As such, it is not true patriotism to accept what our government leaders tell us without question and to proclaim "my country right or wrong." Neither is it patriotism to condemn those who disagree with governmental policies as being anti-American and demand that they leave the country because they do so.

Indeed, the protest marchers--many of whom were war veterans as well--who crowded New York City streets in mid-February with shouts of "Give peace a chance," "No blood for all" and "Get the warheads out of D.C.," among other things, are no less patriotic and no less American than those who carry signs proclaiming that "War is the only solution" or "Bomb Saddam." As someone who attended a peace rally in London said, "I'm proud to be an American because I can express my opinion freely and I have always been opposed to war."

Public debate in a free marketplace of ideas on crucial issues is a very healthy thing for any society. And it is what America is all about--the right to speak freely and to dissent and to do so openly without being shut down by the government or shouted down by fellow citizens. After all, this is what separates us from Saddam Hussein-type regimes.

However, as the following insight into the mindset of a military strategist illustrates, it is equally critical that we view with some degree of cynicism any propaganda churned out by those affiliated with the military industrial complex. As Hermann Goering, Hitler's field marshal, noted in remarking on the reluctance of citizens who oppose war:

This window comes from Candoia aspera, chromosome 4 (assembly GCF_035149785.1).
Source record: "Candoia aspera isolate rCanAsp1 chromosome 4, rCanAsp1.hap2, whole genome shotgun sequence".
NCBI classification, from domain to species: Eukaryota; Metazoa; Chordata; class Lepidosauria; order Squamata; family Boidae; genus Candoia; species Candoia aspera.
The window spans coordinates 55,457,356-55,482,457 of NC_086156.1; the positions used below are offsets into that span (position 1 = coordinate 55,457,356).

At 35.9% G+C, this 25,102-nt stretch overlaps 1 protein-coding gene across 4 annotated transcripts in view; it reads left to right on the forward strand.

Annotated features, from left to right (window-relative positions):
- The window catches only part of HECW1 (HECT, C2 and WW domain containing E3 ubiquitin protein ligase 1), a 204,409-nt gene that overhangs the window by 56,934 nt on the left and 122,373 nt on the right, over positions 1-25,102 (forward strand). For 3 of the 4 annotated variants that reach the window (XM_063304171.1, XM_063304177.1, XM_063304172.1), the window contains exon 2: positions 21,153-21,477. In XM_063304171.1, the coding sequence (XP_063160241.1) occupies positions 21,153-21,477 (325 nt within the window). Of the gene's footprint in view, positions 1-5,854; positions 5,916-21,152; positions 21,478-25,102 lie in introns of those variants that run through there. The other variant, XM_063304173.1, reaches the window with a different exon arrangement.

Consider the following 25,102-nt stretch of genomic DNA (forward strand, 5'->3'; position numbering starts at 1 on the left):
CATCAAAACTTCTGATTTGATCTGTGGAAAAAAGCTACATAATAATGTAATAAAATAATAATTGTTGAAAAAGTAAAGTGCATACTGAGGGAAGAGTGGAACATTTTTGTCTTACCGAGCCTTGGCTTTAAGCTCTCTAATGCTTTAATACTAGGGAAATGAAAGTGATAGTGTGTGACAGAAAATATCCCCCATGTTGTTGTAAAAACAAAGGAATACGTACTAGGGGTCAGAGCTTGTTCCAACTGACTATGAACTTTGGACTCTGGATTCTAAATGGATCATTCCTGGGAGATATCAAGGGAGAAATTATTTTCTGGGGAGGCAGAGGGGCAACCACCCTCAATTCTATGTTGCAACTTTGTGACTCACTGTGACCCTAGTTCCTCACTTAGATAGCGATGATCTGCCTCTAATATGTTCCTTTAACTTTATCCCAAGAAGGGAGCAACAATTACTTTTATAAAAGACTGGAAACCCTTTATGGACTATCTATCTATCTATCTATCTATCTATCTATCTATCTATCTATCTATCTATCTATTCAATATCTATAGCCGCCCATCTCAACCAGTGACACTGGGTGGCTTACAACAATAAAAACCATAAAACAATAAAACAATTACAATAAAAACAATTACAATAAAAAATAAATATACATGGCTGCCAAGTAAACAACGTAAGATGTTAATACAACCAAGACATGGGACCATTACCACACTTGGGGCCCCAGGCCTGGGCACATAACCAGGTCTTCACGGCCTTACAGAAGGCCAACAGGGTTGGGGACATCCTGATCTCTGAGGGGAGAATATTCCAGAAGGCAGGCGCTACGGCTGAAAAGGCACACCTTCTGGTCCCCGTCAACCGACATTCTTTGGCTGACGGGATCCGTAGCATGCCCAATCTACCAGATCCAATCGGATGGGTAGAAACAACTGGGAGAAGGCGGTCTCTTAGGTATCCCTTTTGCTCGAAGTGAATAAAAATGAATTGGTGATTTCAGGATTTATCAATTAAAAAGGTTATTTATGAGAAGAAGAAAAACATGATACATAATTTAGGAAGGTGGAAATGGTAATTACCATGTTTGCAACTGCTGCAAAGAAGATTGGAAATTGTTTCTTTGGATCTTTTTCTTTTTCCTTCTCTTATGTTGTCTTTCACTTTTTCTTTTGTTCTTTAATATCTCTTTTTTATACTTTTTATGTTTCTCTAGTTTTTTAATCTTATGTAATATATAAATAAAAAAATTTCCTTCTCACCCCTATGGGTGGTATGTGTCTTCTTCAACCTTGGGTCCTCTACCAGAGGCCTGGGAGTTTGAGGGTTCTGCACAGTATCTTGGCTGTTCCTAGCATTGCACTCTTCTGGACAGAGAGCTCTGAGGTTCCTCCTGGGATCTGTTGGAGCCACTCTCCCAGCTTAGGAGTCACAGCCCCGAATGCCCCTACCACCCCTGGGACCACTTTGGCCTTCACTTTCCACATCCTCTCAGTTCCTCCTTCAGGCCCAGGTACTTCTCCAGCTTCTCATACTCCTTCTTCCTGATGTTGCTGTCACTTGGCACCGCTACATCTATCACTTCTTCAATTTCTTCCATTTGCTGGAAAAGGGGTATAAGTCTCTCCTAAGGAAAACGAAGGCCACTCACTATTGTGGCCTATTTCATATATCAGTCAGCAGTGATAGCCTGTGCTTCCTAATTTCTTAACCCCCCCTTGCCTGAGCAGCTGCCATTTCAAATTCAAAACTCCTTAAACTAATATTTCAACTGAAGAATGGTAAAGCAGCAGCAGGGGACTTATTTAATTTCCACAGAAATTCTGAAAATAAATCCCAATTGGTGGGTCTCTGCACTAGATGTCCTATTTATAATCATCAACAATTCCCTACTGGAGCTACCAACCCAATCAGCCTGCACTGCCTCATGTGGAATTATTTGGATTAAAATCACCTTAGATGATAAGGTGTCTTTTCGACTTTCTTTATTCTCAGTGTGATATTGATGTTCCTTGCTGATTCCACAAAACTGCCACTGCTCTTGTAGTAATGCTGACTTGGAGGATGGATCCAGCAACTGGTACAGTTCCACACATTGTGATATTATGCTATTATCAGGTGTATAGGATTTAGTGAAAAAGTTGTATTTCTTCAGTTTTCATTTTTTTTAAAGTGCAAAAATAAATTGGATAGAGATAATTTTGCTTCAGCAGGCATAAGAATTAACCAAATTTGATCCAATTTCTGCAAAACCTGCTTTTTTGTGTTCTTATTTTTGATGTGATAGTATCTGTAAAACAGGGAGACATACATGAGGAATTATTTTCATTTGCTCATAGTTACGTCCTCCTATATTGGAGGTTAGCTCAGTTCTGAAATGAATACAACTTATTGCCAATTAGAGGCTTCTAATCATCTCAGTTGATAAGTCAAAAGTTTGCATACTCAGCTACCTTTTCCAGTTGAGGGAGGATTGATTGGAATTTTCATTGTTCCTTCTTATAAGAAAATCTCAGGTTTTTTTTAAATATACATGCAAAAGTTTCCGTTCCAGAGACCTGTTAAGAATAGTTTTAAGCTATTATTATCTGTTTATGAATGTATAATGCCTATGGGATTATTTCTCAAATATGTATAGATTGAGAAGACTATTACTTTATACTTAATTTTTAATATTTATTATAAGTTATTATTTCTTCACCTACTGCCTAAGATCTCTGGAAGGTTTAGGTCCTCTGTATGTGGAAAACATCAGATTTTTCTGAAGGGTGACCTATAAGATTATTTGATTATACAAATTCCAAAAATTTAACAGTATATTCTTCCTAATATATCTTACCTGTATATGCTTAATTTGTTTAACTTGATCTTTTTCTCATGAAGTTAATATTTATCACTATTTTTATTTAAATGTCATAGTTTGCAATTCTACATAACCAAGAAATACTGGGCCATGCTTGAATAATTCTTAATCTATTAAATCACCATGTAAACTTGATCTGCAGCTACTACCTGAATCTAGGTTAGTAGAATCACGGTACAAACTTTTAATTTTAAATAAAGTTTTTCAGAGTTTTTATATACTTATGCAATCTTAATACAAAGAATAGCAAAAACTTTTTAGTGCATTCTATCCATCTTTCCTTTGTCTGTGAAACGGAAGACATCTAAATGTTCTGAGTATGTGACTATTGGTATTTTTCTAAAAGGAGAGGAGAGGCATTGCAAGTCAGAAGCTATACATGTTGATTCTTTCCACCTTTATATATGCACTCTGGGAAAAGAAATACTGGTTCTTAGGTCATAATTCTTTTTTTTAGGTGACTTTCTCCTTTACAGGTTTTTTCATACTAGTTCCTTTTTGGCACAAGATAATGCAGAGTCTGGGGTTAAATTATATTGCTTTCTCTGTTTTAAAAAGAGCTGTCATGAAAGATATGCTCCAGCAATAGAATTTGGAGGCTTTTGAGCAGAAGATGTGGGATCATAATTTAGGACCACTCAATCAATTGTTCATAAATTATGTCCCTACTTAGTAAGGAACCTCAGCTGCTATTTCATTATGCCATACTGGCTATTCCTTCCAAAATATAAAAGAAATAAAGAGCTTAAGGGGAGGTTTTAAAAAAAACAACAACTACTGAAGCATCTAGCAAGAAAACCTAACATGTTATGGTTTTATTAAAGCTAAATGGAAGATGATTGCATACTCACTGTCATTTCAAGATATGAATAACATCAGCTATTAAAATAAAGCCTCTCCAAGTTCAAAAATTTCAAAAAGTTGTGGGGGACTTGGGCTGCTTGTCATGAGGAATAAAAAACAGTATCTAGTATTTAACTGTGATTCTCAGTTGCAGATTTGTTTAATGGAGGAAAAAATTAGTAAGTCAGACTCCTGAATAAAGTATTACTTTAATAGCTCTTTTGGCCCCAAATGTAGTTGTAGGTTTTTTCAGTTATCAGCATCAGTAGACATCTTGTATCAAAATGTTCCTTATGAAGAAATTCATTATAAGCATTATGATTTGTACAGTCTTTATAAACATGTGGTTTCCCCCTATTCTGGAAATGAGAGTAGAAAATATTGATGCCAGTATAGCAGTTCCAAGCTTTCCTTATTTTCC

That is understood. But, after all, it is the leaders of the country who determine the policy and it is always a simple matter to drag the people along, whether it is a democracy, or a fascist dictatorship, or a parliament, or a communist dictatorship. Voice or no voice, the people can always be brought to the bidding of the leaders. That is easy. All you have to do is tell them they are being attacked, and denounce the peacemakers for lack of patriotism and exposing the country to danger. It works the same in any country.

Therefore, whether one is for or against war, we must all exercise our right to voice our opinions about it. At the same time, we must learn to respect the right of others to speak out and, if need be, fight to protect their right to disagree with us. Finally, we must begin to show greater discernment in how we sift through the wealth of information and misinformation being churned about over this war with Iraq. If not, we may very well be condemned to relive the tragedies of the past.

As George Washington once said: "If the freedom of speech is taken away, then dumb and silent we may be led, like sheep to the slaughter."

Constitutional attorney and author John W. Whitehead is founder and president of The Rutherford Institute. He can be contacted at

Constitutional attorney and author John W. Whitehead is founder and president of The Rutherford Institute. His new book Battlefield America: The War on the American People  is available at Whitehead can be contacted at